And with those two words, a bold twenty-six year old kicked off what is arguably the greatest film ever made, Citizen Kane. Think about that for a minute - Welles was less than ten years older than you, and he co-wrote, directed, and starred in the movie that redefined cinema for the modern age, and whose poster now hangs on our classroom wall. To make matters all the more Herculean, it was also Welles' first film.
One of my favorite quotes is attributed to an interview he gave the BBC in the 60's. Welles was asked what inspired him to overcome fear and self-doubt to create his masterpiece:
"[From] ignorance...sheer ignorance. There is no confidence to equal it. It's only when you know something about a profession that you are timid or careful."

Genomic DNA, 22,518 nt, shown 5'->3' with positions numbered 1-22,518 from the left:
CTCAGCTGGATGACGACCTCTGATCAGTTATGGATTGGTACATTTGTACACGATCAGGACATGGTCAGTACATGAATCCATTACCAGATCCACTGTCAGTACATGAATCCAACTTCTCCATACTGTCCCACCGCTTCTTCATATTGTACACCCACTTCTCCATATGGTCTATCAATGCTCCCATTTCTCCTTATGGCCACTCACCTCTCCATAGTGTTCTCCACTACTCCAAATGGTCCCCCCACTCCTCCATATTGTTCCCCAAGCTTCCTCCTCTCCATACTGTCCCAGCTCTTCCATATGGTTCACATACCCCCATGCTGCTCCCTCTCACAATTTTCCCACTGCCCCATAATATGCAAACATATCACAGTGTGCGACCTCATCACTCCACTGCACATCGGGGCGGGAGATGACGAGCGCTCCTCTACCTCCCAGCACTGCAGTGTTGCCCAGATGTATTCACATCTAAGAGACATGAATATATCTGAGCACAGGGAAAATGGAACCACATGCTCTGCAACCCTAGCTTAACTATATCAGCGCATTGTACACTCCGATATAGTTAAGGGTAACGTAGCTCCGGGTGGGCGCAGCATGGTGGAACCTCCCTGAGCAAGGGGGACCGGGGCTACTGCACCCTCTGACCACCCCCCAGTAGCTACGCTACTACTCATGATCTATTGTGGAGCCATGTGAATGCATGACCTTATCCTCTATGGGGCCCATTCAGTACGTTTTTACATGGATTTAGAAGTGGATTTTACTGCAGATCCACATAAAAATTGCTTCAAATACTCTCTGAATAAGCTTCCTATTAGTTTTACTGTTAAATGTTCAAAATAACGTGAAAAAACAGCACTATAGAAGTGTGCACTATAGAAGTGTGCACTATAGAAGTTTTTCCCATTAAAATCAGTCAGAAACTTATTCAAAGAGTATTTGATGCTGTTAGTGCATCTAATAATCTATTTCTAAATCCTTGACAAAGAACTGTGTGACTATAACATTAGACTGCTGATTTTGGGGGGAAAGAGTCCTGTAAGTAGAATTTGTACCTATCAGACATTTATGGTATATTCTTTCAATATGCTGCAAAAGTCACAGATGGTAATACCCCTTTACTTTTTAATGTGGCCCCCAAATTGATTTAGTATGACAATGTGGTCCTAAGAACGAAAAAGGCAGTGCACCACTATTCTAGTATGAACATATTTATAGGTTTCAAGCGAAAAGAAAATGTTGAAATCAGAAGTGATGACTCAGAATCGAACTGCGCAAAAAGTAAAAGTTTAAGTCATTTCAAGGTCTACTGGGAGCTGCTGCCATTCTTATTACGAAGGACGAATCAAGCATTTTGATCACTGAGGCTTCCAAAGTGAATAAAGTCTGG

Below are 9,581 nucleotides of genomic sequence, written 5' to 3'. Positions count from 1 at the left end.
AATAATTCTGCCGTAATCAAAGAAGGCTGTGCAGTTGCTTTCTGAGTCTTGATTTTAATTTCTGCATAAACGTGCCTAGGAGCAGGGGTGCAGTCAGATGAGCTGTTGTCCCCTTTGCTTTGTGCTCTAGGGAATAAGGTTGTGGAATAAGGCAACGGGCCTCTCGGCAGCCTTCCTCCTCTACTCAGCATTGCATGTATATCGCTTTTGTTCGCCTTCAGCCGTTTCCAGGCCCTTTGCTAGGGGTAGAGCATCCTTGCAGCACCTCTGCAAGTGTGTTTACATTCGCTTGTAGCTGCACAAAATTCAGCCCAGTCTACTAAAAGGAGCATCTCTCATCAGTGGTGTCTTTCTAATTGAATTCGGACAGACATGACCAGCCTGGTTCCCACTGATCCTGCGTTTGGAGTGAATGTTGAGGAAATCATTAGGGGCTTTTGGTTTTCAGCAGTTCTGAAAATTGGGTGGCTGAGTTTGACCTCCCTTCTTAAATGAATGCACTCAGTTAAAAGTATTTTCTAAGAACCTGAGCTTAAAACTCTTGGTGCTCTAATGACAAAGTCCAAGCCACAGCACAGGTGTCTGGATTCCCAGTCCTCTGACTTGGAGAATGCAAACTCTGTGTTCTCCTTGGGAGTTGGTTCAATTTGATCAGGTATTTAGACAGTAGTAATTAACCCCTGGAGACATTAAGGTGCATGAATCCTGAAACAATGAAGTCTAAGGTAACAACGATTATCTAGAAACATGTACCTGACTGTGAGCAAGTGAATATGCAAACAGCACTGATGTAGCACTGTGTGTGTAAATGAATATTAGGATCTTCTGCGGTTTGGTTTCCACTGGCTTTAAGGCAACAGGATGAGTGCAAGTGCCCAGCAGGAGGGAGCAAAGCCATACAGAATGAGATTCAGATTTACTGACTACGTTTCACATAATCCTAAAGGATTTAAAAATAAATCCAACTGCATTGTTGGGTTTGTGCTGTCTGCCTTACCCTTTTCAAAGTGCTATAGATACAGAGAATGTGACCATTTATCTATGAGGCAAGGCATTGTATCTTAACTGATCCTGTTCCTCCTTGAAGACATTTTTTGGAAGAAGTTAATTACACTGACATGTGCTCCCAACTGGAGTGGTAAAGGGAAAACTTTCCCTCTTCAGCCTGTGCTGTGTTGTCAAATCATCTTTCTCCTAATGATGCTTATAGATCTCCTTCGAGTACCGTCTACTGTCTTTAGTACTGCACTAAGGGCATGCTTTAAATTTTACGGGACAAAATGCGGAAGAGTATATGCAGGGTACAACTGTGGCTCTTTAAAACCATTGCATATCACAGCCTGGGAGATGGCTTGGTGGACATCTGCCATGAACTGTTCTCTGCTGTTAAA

What a perfect place to begin. Welcome to Lit & Film. Regardless of our past experience with cinema, be it casual, well informed, or a card carrying Harry Knowles-AintItCoolNews.com-reading film geek (like me), we are all in a new space. The deliberate and critical study of the technical, metaphorical, and metaphysical parallels between literature and film is most likely new for most of us in the room. Good.
Let's take advantage of that and embrace the ideology of a master like Welles. Let's not be intimidated by what we think we don't know or terms we aren't familiar with. Let's challenge ourselves to discuss and write about what we see on the page and on the screen, and without concern for the hobgoblin that is the fear of what others might think. And perhaps most importantly, let's have fun doing it.